By taking the time to talk to employees directly, leaders show they are truly willing to go the extra mile to get their input. A meeting, on the other hand, is often seen as a chance for bosses to talk about themselves rather than get people’s feedback.
Changing the dynamics and allowing employees to employ their work time more wisely will pay off in the end.
3. Offering the Wrong Incentives
As business leaders, we often tend to think of employees as parts in an engine. But more than puzzle pieces that come together in perfect harmony to paint a pretty picture, employees are motivated by incentives.
While money is the first thing that might come to mind, some employees will feel more or less motivated by other types of perks. Especially nowadays, when many of us can perform so much of our work online or remotely.
Perhaps, your team would like more schedule flexibility or a chance to perform some of their work from home.
Others might simply want to make their own schedule, especially if they are parents and have to adapt to their children’s ever-changing needs.
To listen to your employees and actually pay attention to their needs might help to keep them loyal even if you are unable to offer better monetary incentives as often as you wish.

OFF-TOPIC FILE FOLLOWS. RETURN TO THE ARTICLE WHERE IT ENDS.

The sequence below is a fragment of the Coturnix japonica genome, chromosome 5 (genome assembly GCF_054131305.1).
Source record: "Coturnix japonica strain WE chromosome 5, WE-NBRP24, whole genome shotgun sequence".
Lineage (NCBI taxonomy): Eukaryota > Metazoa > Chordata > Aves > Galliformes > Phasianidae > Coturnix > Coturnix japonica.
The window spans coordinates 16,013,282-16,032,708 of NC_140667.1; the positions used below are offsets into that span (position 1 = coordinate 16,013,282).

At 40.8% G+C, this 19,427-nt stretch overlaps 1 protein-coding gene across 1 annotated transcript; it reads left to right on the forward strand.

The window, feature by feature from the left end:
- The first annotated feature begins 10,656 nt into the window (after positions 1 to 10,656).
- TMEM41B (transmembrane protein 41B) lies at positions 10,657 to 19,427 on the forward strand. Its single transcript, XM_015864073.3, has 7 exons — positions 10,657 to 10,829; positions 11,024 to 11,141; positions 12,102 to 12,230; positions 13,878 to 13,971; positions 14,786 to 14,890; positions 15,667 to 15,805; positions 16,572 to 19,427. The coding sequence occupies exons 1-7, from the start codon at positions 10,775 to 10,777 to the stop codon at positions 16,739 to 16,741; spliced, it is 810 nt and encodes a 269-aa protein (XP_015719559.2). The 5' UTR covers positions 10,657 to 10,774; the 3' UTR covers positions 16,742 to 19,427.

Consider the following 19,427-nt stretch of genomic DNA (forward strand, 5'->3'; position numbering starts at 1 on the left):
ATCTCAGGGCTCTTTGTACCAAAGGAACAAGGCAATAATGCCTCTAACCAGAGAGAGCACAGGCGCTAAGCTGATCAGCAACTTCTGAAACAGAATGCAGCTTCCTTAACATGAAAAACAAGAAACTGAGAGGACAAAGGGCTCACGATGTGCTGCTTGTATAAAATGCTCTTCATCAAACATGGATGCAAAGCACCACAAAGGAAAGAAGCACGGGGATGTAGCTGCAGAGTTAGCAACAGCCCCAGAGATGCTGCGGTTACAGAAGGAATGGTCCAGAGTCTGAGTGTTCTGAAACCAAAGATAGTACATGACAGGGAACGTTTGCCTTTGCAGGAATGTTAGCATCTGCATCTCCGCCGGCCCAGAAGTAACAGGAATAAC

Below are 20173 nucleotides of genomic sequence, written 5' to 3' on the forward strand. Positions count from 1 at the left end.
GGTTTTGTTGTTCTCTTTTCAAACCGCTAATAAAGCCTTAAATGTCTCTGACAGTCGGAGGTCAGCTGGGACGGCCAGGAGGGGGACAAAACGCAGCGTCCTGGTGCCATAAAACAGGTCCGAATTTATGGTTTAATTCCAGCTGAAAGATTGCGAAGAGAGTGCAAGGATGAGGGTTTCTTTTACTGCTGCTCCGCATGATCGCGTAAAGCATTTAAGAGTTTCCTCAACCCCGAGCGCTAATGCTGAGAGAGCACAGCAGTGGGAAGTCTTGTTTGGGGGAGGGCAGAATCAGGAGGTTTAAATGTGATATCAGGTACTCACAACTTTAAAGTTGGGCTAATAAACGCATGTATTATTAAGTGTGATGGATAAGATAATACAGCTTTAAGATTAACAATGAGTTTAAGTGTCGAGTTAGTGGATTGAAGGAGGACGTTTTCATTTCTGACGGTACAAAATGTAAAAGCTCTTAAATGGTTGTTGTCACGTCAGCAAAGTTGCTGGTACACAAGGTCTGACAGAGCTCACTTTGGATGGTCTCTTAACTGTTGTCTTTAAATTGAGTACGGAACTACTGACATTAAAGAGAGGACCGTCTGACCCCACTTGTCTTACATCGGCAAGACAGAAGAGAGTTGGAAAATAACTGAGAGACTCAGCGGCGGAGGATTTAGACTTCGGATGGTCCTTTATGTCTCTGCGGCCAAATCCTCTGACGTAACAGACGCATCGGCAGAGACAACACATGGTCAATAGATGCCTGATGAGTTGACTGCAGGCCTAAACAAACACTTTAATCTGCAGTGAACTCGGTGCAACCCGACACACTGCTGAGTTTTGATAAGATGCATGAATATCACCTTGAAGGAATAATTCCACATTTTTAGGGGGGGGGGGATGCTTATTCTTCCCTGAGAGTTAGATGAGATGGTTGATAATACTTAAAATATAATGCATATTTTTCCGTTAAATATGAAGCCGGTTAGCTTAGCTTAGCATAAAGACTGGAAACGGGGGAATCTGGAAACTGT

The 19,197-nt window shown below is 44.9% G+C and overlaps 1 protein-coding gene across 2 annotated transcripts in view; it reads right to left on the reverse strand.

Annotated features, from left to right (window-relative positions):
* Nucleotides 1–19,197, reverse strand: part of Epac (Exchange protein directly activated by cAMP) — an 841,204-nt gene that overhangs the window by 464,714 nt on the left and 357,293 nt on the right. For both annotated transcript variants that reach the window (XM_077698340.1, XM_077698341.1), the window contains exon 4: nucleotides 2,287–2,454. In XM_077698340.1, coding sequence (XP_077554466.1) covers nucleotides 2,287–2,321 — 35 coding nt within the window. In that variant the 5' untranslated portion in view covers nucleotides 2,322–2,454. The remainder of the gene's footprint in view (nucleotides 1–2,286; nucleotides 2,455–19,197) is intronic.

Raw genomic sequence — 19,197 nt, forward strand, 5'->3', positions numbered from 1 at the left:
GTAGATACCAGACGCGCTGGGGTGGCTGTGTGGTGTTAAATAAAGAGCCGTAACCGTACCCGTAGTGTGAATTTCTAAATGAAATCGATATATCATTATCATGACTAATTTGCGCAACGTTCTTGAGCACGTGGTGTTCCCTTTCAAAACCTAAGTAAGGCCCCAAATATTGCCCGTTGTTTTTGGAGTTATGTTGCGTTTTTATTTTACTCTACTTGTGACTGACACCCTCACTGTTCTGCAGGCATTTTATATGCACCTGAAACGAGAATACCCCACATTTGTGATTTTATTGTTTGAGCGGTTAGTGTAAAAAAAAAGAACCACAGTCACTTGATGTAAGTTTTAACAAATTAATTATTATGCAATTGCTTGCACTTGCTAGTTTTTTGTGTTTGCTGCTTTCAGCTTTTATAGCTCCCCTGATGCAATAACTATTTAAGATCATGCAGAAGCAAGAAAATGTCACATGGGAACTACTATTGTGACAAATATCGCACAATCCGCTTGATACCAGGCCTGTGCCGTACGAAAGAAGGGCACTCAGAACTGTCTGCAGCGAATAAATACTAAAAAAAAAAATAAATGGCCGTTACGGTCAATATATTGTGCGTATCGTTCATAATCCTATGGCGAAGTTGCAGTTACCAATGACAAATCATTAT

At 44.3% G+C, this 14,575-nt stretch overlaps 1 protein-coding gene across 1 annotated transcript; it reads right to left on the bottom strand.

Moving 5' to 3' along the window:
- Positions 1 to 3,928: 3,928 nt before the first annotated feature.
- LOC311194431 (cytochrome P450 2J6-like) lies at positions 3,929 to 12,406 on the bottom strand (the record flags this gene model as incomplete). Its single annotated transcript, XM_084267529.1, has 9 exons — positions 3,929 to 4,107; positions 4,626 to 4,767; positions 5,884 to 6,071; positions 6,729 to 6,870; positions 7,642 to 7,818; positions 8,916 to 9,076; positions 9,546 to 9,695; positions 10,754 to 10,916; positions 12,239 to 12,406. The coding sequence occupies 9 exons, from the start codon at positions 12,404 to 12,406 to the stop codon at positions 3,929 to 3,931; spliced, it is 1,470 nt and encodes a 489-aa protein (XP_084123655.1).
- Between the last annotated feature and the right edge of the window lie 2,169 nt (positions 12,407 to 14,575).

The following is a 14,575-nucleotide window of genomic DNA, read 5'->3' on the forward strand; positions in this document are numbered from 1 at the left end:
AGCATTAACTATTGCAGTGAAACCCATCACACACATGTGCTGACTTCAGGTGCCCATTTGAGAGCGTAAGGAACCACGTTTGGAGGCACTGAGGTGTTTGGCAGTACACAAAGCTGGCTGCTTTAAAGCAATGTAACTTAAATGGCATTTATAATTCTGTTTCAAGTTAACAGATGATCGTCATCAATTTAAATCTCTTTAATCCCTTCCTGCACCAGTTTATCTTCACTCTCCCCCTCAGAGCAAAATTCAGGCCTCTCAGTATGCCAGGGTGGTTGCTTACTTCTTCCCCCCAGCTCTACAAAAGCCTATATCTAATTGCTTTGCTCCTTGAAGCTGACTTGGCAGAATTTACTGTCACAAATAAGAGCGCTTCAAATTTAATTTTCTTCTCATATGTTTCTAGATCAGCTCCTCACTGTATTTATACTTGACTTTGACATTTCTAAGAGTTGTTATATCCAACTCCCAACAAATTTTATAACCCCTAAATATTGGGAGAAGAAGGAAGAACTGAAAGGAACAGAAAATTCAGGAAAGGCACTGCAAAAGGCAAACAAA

4. Unwilling to Take Risks
Might sound somewhat of a gamble, especially for a new leader, but taking risks is part of playing a leadership role. As a matter of fact, risks come in all shapes and sizes. Leaders don’t have to risk too much of their company’s assets or good name to make exciting changes that will actually help boost the company’s standing in the market.
To progress professionally and to help your team grow in the process, you must look beyond potential obstacles to spot new opportunities. And in order to see beyond the horizon, a leader must encourage his or her team, involving them in the decision-making process. But when an opportunity presents itself, it’s up to the leader to take the first step.
If things don’t go your way at first, it’s important to keep in mind that setbacks aren’t the end of the world. They happen to teach you important lessons and will help you reach higher over time. All you need to do is take ownership of these risks and be ready to assume the blame as well when things don’t go as planned.
5. Taking Good Workers for Granted — While Tolerating Bad Performance
Loyal employees will work hard to deliver, and leaders should take notice.
Much like trying to figure out what kind of incentives team members are after, praising hard workers when possible will go a long way. But that doesn’t mean that ignoring employees doing bad or sloppy work should be part of your leadership model.
Good workers notice when leaders overlook poor performance and that will eventually hurt the performance of all team members.
Thinking like a leader means acting like one. And you simply can’t lead if you’re not willing to break both the good and the bad news to those who rely on you for guidance.